It’s been tough to be a BT (LSE: BT.A) shareholder during 2019. Excluding dividends paid to investors, the stock has declined 15% year-to-date, underperforming the FTSE 100 by a double-digit percentage.
However, I think the company is starting to turn the corner and, for that reason, I believe now could be a good time for risk-tolerant investors to start building a position.
Tackling the problem
I’ve noted when I’ve covered the business in the past, for years BT has been putting profit over people. I reckon this is why the company has started to struggle recently.
With competition in the telecommunications sector growing daily, BT can no longer take its market share for granted. The group has to stand out in a crowded field, and it can’t do that with poor customer service.
Management has finally realised BT has been underinvesting and is planning to change that. Over the next few years, the group is expecting to spend hundreds of millions of pounds investing in call centres, new stores and tech teams to help customers around the country. On top of this, billions in extra capital spending is earmarked to upgrade BT’s infrastructure.
Will take time
Unfortunately, it will take some time for these efforts to flow through to the bottom line. In its half-year results, the company reported a 2% decline in revenue and a 3% dip in earnings before interest, tax, depreciation and amortisation. Although overall costs increased by 18%, efforts to streamline the business in some areas helped offset the rising cost of doing business for the firm.
BT believes it would cost £25bn-£30bn to roll-out full-fibre broadband to every home in the UK, which the company cannot afford by itself. Management is hoping for some government support. Still, even then, City analysts believe the business will ultimately have to reduce its dividend to shareholders to meet capital spending promises.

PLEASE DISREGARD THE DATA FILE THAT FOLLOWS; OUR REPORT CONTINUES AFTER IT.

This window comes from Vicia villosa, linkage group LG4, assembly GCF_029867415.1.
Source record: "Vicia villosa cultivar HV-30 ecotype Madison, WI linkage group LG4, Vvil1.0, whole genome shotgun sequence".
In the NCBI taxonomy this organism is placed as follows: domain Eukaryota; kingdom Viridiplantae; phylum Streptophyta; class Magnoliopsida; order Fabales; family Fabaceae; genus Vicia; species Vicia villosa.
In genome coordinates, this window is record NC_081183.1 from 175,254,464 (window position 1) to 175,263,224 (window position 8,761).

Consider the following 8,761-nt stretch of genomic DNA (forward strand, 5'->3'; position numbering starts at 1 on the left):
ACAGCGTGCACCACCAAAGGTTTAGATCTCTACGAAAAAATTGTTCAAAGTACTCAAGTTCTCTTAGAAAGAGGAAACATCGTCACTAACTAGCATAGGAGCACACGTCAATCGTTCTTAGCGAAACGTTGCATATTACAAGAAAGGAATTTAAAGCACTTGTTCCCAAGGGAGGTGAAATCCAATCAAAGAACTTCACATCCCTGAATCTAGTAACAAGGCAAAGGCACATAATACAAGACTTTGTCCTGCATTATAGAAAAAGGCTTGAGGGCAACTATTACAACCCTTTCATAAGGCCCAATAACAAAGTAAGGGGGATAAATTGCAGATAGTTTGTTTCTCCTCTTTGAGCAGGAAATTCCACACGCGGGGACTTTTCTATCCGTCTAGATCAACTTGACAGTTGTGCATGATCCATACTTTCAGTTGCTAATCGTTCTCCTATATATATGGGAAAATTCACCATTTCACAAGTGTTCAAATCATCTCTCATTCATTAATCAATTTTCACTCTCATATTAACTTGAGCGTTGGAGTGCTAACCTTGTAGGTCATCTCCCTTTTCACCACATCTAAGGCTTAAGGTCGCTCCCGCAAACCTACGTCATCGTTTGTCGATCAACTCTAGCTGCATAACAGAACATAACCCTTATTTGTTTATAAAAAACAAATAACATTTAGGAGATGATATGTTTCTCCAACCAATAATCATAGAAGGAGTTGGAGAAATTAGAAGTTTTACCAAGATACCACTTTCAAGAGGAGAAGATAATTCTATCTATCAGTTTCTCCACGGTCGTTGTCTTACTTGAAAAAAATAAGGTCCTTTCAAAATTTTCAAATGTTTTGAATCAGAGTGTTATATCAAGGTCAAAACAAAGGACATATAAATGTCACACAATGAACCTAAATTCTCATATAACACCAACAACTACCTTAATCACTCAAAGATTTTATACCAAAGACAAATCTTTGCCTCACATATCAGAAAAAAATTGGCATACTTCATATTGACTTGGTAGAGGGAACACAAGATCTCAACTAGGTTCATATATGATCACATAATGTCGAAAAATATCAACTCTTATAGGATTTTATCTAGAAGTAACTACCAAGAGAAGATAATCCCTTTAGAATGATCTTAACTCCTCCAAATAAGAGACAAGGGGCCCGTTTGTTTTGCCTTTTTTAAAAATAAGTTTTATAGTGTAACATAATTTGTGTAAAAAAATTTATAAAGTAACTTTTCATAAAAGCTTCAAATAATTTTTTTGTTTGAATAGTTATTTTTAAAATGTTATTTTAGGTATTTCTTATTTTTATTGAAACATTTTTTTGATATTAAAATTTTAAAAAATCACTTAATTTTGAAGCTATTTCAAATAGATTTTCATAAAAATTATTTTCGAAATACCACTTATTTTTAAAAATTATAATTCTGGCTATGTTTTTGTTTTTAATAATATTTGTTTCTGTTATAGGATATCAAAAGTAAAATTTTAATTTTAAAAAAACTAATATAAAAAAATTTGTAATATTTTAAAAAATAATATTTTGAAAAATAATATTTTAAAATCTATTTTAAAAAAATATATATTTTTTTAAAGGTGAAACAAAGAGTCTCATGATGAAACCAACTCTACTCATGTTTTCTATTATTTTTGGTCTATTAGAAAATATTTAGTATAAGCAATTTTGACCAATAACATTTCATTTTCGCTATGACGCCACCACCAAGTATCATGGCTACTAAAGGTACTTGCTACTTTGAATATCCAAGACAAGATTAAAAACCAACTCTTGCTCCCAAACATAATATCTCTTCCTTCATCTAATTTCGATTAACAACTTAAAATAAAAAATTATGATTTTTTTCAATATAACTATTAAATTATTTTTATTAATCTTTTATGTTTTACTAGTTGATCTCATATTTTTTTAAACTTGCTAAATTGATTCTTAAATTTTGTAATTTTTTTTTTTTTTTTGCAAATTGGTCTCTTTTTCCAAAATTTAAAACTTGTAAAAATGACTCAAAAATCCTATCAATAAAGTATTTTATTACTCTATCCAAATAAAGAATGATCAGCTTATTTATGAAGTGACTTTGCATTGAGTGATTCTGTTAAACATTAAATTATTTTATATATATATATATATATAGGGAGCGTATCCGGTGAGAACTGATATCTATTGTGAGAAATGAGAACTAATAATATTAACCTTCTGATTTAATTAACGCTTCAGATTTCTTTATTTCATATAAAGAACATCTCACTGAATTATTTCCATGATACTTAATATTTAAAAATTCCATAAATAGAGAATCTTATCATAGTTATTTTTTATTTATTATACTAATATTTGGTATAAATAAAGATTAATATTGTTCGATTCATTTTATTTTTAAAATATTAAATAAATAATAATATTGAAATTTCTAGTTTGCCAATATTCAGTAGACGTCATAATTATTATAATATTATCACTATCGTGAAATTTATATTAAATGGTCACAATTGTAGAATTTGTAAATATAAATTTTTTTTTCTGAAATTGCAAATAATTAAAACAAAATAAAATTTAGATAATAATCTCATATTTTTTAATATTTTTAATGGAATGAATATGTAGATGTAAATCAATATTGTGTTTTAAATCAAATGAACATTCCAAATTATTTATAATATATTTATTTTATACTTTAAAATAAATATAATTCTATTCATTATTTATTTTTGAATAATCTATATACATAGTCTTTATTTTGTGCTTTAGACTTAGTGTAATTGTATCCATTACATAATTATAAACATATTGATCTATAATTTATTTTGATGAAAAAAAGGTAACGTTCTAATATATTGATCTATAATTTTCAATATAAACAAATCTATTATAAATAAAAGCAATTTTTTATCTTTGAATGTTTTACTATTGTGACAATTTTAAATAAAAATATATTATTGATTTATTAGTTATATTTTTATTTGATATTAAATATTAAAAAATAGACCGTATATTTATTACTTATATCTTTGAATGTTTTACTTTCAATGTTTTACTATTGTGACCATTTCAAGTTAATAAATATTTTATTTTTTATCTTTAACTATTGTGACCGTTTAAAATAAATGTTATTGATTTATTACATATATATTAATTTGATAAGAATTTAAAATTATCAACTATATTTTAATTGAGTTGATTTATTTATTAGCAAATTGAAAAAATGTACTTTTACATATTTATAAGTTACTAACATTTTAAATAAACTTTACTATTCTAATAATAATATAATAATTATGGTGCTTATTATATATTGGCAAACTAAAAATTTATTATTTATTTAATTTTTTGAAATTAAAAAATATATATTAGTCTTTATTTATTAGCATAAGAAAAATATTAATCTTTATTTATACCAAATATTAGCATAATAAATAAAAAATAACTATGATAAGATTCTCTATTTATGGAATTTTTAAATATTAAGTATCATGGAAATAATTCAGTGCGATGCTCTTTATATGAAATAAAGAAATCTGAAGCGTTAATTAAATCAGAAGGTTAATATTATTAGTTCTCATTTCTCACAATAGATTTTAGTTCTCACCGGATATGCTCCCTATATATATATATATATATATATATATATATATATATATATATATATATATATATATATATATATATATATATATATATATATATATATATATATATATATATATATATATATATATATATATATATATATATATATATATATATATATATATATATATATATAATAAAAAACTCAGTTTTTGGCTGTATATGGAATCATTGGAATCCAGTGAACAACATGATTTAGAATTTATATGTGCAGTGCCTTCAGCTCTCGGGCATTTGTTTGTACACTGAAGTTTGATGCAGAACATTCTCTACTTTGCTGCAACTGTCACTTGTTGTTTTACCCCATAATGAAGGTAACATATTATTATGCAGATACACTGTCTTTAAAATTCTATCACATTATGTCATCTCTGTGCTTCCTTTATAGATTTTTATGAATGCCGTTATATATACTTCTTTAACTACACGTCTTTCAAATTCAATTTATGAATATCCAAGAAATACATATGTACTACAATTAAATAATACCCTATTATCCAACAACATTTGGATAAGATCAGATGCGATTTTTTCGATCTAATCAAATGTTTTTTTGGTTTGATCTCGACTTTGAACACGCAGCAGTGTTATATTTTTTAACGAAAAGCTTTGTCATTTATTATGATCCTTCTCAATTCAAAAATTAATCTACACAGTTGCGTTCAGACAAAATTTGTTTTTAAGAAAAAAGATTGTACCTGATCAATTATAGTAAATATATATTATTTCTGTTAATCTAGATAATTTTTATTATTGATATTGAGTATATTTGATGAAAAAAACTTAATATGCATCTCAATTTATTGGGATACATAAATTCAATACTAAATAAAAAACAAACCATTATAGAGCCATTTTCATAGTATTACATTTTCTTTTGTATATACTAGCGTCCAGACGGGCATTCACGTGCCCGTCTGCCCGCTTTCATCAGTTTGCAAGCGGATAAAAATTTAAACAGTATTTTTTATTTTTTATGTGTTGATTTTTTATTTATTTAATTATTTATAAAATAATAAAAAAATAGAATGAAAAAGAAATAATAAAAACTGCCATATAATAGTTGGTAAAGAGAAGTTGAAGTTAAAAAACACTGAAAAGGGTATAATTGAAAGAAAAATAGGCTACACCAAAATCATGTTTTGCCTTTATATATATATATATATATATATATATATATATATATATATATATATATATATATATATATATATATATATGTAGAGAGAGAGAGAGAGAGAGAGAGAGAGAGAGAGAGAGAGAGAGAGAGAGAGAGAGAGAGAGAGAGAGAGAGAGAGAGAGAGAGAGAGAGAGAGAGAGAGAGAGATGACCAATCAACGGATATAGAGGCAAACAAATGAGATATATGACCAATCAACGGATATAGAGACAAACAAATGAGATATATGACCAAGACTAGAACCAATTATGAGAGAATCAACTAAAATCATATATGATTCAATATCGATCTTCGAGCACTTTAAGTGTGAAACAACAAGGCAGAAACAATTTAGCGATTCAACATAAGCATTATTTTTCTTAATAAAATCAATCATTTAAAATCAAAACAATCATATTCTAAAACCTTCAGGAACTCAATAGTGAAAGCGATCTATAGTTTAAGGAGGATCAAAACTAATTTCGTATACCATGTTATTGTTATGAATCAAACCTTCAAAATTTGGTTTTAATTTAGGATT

With this being the case, I’m hesitant to recommend BT as an income investment at current levels, even though the stock does currently support a market-beating dividend yield of 7.4%.
Reducing the dividend by 50% would free up an extra £750m per annum for the company to invest back in business.
Overall, I think the stock has a much brighter future as a growth investment. Right now, shares in BT are trading at a depressed 8.5 times forward earnings, which reflects the deflated market sentiment towards the business.
However, if growth returns, I don’t think it’s unreasonable to suggest the stock could return to the sector-average multiple. If this occurs there could be an upside of as much as 35% on offer for investors from current levels.
So, with a potential return of 35% on offer if BT does return to growth, this could be an attractive buy for risk-tolerant investors with a long term investment horizon, who aren’t too concerned about dividends.
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Rupert Hargreaves owns no share mentioned. The Motley Fool UK has no position in any of the shares mentioned. Views expressed on the companies mentioned in this article are those of the writer and therefore may differ from the official recommendations we make in our subscription services such as Share Advisor, Hidden Winners and Pro. Here at The Motley Fool we believe that considering a diverse range of insights makes us better investors.